As a recent decision by the Department of Labor’s Wage and Hour Division illustrates, employers of H-1B nonimmigrant workers continue to face intense scrutiny from government agencies.
Under the H-1B program, employers may temporarily hire foreign workers in professional occupations if certain conditions are met, including paying H-1B workers the same wages as U.S. workers for the same job, or the prevailing wage for the position in the area of intended employment, whichever is higher. The Department of Labor’s Wage and Hour Division is responsible for enforcing the H-1B worker protections, as well as other labor laws including minimum wage, overtime pay, recordkeeping, child labor, family and medical leave, and migrant workers.
In Case No. 2010-LCA-00010, the Wage and Hour Division found that a New Jersey employer had taken advantage of H-1B workers by failing to compensate them properly. In addition, the employer failed to post notices that H-1B workers were being hired, thus preventing U.S. workers who might have been qualified for the jobs from applying for them because they were unaware the opportunities existed. The employer agreed to pay $638,449 in back wages and interest to 67 workers, as well as $126,778 in civil money penalties and interest for failing to provide proper notice and for filing lawsuits against H-1B workers who quit their jobs, which also is prohibited by the H-1B regulations. The employer also was barred from participating in the H-1B program for a period of one year.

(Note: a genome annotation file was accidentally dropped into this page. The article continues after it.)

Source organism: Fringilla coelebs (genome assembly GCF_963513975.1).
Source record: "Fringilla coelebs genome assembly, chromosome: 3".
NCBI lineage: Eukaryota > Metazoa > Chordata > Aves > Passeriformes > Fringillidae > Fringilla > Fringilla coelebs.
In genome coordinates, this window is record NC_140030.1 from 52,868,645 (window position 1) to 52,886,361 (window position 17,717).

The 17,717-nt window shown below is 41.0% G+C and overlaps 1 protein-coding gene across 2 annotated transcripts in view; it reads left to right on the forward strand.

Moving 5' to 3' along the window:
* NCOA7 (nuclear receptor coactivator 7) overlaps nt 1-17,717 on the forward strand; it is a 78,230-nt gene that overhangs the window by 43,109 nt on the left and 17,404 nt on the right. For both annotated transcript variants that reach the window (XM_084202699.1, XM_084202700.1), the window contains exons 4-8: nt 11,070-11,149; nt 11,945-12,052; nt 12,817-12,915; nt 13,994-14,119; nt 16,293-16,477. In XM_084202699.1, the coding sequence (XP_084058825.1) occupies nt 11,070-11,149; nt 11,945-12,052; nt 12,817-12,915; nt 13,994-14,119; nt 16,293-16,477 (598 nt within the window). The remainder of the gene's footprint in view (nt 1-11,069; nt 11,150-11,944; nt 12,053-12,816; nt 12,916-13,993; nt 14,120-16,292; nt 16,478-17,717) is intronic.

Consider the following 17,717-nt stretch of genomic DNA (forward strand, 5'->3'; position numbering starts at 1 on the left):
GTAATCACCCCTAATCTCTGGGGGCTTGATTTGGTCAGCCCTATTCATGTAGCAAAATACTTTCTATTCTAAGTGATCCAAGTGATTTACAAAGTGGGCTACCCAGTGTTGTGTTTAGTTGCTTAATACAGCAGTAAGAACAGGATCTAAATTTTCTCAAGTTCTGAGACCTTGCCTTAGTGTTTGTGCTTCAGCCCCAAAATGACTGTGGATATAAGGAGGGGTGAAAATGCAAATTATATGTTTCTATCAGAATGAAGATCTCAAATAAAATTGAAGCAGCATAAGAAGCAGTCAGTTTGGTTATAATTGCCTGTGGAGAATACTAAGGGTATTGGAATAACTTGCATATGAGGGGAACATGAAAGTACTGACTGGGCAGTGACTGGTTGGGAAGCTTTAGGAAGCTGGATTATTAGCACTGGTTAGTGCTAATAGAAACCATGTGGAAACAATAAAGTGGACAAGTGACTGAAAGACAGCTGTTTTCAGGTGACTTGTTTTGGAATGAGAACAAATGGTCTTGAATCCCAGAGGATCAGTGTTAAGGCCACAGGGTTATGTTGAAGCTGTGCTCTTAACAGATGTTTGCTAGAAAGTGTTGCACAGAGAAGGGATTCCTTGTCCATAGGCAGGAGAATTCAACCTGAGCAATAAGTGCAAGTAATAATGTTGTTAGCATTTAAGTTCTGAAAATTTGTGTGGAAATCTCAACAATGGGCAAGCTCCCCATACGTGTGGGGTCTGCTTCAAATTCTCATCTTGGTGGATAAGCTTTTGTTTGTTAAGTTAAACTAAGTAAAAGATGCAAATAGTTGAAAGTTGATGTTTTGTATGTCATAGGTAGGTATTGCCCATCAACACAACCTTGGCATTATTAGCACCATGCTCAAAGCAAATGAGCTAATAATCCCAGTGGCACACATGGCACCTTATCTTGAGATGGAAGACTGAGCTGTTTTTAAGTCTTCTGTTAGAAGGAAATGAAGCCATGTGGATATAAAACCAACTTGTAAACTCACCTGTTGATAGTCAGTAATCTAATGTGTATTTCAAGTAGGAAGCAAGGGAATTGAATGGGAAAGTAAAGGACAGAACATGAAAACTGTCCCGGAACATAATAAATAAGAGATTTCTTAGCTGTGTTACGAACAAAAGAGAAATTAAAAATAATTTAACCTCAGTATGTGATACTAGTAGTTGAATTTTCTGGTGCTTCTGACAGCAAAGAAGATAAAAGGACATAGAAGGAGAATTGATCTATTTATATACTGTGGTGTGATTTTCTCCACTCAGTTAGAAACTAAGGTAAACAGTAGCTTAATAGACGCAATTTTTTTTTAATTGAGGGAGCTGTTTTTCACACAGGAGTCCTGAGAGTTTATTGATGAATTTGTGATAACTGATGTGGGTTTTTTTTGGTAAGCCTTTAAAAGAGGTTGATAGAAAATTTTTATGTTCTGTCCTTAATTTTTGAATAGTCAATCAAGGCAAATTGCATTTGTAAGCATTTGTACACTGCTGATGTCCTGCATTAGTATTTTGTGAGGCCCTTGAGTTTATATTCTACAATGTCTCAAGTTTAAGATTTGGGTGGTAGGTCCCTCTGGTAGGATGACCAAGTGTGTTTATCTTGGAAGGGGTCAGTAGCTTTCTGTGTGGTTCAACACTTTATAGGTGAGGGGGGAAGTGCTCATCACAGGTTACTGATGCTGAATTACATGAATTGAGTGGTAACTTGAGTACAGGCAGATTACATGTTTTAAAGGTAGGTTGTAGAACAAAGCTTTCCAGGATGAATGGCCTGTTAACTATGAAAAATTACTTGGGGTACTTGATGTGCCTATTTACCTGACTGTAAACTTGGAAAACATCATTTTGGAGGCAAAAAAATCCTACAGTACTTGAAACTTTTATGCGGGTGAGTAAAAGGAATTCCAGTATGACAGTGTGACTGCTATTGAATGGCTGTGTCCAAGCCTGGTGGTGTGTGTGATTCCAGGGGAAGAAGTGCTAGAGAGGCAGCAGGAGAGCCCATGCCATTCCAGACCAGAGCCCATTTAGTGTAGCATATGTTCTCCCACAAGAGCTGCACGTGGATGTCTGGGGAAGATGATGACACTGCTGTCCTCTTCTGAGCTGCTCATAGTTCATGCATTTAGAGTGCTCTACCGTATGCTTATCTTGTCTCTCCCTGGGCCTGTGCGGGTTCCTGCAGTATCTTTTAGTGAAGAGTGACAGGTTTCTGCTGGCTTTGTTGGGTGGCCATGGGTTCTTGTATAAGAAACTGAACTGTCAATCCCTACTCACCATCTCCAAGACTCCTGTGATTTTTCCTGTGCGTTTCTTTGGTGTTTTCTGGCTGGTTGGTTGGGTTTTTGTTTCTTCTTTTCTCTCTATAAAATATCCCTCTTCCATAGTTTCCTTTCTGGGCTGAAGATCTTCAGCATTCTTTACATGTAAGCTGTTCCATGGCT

In commenting on the case, the Wage and Hour Division stated that since 2005 its investigations have resulted in the payment of more than $5.6 million in back wages and $300,000 in civil money penalties in New Jersey alone. It cited the most common employer violations as failing to post the required notice at every worksite where an H-1B employee may work and failing to pay the required wage.